Legal and Regulatory News

Updates on the latest legal and regulatory developments

Competition & Regulatory

EU Commission’s formal charges against Google Shopping – background and consequences

After months of speculation, on 15 April 2015, the European Commission sent Google a "Statement of Objections" formally setting out the competition case relating to the online-shopping market. Below we provide an overview of the Commission's investigation of Google, which dates back to 2010, before considering what this latest development means for Google as well as for the enforcement of abuse of dominance cases more generally.

27 April 2015

Internet

European Commission E-commerce Sector Inquiry

E-commerce businesses across Europe are bracing themselves for the launch of the European Commission's sector inquiry next month. This fact-finding exercise will focus on identifying and addressing obstacles to cross-border competition in online markets and will form an integral building block of the Commission's Digital Single Market strategy.

24 April 2015

Competition & Regulatory

Consumer Rights Act 2015: Out-of-court compensation programmes for infringements of competition law to be approved by the CMA

The Consumer Rights Act 2015 is set to reform the enforcement of competition law through the courts in the UK.  The wide ranging reforms will make it easier for companies which have suffered harm as a result of an infringement of competition law both to bring a damages claim and, ultimately, to obtain compensation.  In particular the reforms promote the UK's specialist competition tribunal, the Competition Appeal Tribunal, as the main forum to bring such claims.

22 April 2015

Competition & Regulatory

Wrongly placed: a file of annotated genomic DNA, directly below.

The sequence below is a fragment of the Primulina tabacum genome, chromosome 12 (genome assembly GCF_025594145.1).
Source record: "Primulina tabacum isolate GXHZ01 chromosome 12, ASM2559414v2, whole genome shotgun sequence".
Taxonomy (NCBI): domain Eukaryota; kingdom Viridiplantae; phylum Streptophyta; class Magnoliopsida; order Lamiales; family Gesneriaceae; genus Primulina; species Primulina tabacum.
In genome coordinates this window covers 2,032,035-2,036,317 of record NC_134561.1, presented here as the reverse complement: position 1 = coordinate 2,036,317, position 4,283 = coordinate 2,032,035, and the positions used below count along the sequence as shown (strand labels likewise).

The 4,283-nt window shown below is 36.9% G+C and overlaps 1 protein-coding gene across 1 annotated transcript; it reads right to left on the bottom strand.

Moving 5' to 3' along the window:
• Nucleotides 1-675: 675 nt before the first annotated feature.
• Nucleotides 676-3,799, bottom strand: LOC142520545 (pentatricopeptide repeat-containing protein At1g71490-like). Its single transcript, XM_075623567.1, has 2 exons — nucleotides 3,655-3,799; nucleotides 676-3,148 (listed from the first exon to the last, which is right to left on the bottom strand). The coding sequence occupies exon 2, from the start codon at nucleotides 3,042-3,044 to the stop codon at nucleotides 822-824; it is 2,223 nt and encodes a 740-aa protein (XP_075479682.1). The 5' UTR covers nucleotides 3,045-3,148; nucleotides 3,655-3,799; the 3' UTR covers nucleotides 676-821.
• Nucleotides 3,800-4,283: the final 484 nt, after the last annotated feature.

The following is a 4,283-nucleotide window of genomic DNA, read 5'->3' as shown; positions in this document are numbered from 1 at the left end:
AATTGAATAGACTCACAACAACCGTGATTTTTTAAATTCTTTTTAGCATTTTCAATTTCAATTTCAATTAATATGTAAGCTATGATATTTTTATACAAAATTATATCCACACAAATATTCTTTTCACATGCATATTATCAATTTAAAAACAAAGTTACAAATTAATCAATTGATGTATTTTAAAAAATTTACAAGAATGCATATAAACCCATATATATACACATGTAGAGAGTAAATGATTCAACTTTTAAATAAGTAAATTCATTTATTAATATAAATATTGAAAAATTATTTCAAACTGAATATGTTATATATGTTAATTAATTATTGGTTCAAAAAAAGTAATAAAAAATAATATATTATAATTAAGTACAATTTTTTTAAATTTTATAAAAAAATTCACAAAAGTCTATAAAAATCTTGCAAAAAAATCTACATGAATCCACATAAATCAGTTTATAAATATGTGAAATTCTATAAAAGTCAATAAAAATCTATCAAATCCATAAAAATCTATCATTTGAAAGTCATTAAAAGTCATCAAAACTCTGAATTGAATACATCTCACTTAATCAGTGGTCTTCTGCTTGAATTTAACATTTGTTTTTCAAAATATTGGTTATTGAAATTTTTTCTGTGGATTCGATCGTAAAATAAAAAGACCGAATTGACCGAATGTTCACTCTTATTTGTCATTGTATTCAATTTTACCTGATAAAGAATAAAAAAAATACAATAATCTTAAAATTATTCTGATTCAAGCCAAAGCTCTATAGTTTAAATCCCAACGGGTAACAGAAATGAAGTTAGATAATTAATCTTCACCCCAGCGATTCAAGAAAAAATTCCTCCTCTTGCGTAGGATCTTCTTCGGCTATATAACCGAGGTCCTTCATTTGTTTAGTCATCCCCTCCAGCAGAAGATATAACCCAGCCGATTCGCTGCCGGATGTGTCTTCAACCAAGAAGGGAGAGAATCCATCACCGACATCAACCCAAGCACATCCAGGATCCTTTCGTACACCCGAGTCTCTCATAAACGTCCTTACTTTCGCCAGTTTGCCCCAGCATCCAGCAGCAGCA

Consumer Rights Act 2015: Promoting collective proceedings in competition damages claims

The Consumer Rights Act 2015 is set to reform the enforcement of competition law through the courts in the UK.  The wide ranging reforms will make it easier for companies which have suffered harm as a result of an infringement of competition law both to bring a damages claim and, ultimately, to obtain compensation.  In particular the reforms promote the UK's specialist competition tribunal, the Competition Appeal Tribunal, as the main forum to bring such claims.

22 April 2015

Competition & Regulatory

Consumer Rights Act 2015: Reforms to damages litigation in the UK for infringements of competition law

The UK's system for the enforcement of competition law through the courts rather than by a complaint to a regulator is set to be overhauled when the Consumer Rights Act 2015 enters into force.  The reforms contained in the CRA are envisaged to make it easier for claimants to bring damages claims in the UK against parties which have been found to have infringed competition law, either at UK or EU level.  Competition law claims can include damages claims against cartel members or challenges to a company with a dominant market position.

22 April 2015

Employment

Balancing caring and working – employment rights of carers

According to Carers Trust, there are almost seven million people in the UK - around one in ten - providing unpaid care for a family member or friend who cannot cope without their support.

Around three million of these carers are also in employment. Carers may be providing support for an elderly relative, a terminally ill partner or a disabled child and face the difficult task of balancing their working and caring responsibilities.

In addition to financial support which carers may be able to claim, employment law can also provide employees with caring responsibilities increased support and protection in the workplace. 

09 April 2015

UPC Renewal Fees

Background

A key point of contention in the development of the Unitary Patent has been the level of renewal fees to be paid for each Unitary Patent.